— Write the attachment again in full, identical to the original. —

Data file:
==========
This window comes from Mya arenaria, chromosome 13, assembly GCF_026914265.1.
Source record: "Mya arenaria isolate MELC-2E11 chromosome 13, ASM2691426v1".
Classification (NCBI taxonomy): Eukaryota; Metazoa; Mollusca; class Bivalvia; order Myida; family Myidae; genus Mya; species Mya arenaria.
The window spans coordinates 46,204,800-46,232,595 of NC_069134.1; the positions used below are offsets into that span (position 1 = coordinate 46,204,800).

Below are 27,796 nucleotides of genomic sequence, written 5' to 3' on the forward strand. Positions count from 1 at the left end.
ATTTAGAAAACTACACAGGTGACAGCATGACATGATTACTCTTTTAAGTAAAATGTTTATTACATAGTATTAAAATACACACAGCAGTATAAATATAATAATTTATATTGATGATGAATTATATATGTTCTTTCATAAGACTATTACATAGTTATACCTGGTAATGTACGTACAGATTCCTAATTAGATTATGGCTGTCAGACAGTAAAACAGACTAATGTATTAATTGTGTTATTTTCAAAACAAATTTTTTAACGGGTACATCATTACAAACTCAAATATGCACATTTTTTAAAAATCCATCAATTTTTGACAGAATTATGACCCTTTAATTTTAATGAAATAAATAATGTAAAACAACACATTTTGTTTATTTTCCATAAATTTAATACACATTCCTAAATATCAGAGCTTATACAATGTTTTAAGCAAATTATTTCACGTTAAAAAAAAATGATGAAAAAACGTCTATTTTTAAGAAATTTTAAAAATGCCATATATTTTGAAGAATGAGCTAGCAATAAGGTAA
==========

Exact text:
This window comes from Mya arenaria, chromosome 13, assembly GCF_026914265.1.
Source record: "Mya arenaria isolate MELC-2E11 chromosome 13, ASM2691426v1".
Classification (NCBI taxonomy): Eukaryota; Metazoa; Mollusca; class Bivalvia; order Myida; family Myidae; genus Mya; species Mya arenaria.
The window spans coordinates 46,204,800-46,232,595 of NC_069134.1; the positions used below are offsets into that span (position 1 = coordinate 46,204,800).

Below are 27,796 nucleotides of genomic sequence, written 5' to 3' on the forward strand. Positions count from 1 at the left end.
ATTTAGAAAACTACACAGGTGACAGCATGACATGATTACTCTTTTAAGTAAAATGTTTATTACATAGTATTAAAATACACACAGCAGTATAAATATAATAATTTATATTGATGATGAATTATATATGTTCTTTCATAAGACTATTACATAGTTATACCTGGTAATGTACGTACAGATTCCTAATTAGATTATGGCTGTCAGACAGTAAAACAGACTAATGTATTAATTGTGTTATTTTCAAAACAAATTTTTTAACGGGTACATCATTACAAACTCAAATATGCACATTTTTTAAAAATCCATCAATTTTTGACAGAATTATGACCCTTTAATTTTAATGAAATAAATAATGTAAAACAACACATTTTGTTTATTTTCCATAAATTTAATACACATTCCTAAATATCAGAGCTTATACAATGTTTTAAGCAAATTATTTCACGTTAAAAAAAAATGATGAAAAAACGTCTATTTTTAAGAAATTTTAAAAATGCCATATATTTTGAAGAATGAGCTAGCAATAAGGTAA